It’s kind of official now: My MacBook Pro is on its way. I’ve ordered it, paid for it, so all I have to do now is wait for it to arrive.
Update on saturday the 29th: it’s being sent out. Expected arrival: this week.
Portable OpenOffice.org – too bad it’s Windows-only.
About my decision: I am getting the 15″ version. I do care about the possibility of suffering from a whining noise, but I’ll just go through several tech support phone calls if any of that happens.
I wish I could say here that I ordered the thing already, but I don’t. Well, I do, but not entirely. My payment bounced because I hit a limit on my credit card. Need to fix that first, so the order will complete probably somewhere this week. I hope.
Becoming a Mac user means that I will start reading more Mac related web sites and blogs, and subscribing to some feeds. Milo already suggested a nice one: Macupdate.com. What else do I really need to start visiting regularly?
So here’s the issue: I have a laptop, and it’s getting old. Very old. Falling apart-old. For instance, every now and then, the thing won’t boot normally, because of some harddisk problem. This usually means I have to do some fsck-repairs, reboot and hope for the best. Also, I have less time when running on just the battery than when it was new.
Of course, if it’s just this, and I think it is, it can be fixed by just getting a new battery and a new harddisk. But the laptop is over two years old, and who knows what the next failure will be. Also I have never liked the fact that it weighs about 4 kilo’s, which is kind of heavy to be just carrying around all the time. So I decided I needed a new laptop. A fresh one, with new technology, a slick design, good features.. And I chose: a MacBook Pro.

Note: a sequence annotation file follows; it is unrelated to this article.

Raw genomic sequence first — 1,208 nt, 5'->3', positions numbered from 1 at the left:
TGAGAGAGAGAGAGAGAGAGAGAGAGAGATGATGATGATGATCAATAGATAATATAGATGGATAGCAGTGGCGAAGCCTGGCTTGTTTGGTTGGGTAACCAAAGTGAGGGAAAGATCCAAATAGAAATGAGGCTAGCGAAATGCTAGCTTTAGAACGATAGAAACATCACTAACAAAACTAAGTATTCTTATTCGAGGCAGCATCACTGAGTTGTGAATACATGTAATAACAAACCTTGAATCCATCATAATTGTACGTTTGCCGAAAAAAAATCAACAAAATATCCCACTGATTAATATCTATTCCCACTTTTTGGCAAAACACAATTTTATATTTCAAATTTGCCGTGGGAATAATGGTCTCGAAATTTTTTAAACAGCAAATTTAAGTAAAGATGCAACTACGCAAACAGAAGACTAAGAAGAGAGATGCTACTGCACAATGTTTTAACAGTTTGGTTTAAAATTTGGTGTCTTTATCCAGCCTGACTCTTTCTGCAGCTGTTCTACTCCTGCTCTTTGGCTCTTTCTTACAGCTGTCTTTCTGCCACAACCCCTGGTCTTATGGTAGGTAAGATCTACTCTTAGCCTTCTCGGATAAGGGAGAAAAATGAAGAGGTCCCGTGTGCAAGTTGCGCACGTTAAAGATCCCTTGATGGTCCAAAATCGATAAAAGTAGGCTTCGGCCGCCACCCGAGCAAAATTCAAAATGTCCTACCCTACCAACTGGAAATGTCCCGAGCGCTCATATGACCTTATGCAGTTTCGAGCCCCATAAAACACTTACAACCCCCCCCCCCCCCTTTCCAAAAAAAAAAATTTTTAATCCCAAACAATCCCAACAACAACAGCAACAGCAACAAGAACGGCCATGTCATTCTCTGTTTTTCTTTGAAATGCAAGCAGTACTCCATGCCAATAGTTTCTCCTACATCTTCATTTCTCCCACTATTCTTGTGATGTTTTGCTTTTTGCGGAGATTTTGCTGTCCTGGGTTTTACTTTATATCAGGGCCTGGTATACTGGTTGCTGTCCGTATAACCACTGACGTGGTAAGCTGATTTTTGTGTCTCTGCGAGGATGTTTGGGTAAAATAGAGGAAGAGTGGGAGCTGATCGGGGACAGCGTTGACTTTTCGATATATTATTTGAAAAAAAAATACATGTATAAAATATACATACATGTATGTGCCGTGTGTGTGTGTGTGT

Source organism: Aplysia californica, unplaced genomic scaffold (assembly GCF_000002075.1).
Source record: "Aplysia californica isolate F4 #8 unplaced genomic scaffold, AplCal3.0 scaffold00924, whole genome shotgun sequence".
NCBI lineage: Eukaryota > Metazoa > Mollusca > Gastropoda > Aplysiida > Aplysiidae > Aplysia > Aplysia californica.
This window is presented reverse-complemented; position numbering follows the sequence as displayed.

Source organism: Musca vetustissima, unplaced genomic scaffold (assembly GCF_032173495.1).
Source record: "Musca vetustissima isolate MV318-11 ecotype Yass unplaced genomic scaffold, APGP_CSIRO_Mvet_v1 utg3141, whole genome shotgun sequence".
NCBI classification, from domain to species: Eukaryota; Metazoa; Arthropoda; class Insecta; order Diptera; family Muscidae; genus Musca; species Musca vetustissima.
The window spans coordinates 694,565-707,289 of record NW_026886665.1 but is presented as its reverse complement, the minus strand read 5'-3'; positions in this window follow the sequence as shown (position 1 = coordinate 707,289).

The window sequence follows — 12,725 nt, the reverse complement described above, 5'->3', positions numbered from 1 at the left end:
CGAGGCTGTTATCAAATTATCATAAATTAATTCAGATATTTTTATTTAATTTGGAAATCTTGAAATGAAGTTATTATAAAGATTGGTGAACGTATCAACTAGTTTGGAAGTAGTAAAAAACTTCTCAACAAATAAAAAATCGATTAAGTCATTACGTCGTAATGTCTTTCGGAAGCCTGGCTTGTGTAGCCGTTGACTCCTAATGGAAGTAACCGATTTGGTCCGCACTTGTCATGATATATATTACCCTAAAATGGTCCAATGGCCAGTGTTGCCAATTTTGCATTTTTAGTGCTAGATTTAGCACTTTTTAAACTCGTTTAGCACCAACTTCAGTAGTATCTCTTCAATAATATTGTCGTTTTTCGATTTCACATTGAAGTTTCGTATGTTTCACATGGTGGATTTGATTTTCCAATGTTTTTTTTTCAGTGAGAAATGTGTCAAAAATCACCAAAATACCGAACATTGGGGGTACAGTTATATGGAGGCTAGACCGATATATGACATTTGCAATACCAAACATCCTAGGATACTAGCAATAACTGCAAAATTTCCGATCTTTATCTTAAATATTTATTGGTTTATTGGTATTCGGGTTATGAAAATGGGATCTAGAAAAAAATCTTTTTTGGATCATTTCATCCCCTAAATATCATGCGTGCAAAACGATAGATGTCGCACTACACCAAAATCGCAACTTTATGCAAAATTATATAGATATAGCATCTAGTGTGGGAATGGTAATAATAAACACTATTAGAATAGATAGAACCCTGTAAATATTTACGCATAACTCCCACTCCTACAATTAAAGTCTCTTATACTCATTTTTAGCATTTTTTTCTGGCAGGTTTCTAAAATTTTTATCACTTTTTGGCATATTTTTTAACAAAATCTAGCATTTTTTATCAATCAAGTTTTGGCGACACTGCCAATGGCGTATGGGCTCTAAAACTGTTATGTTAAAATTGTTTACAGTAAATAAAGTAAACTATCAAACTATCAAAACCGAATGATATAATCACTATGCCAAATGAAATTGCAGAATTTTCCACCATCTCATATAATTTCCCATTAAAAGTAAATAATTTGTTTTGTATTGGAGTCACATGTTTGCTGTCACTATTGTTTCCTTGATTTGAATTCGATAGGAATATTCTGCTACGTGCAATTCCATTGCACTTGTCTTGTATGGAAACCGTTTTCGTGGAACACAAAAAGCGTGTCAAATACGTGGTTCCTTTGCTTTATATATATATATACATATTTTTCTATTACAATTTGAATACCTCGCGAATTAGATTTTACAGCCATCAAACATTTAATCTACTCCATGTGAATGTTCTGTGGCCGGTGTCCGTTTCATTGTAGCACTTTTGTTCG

There’s just one problem. I’ve been reading several blogs, forums and news sites, and a lot of them report about a whining noise when the MacBook is on, making work on the laptop a lot less comfortabe. Also, it tends to get too hot to put it on your lap.
These complaints, which seem to be very serious, make me doubt whether I want to buy a MacBook or not. A lot of people have the problems, so chances are I will too. And Apple doesn’t seem to care about it either, because I can’t find a public statement about it anywhere. I don’t know if they’re busy fixing it, or recognize the problem at all. So, when I buy one, will I be able to use the thing comfortably, of do I have to return it to Apple to get a new one, over and over again, until it’s finally fixed?
Community Creators, Secure your code! – About Cross Site Scripting, a subject that’s been ignored to much by web developers.
Black Belt Productivity – Encouraging higher levels of productivity through the use of Getting Things Done.
The next Ubuntu (after Dapper Drake) will be called Edgy Eft.
There will be a BloggerCon IV.
It seems Technorati isn’t regularly refreshing its index. It noticed it today when I did a search for ‘blog.breuls.org’. My blog doesn’t get linked to much, so old links stay in the results for quite a while.
That’s not the problem, though. I thought I saw some new links, so I checked them out. Clicked on the link, and started looking for my name, or a link, or, well, whatever that’s got my URL behind it. Didn’t find a thing. I checked some more results, visited some of the sites I already knew had a link to my blog, and again didn’t find any links.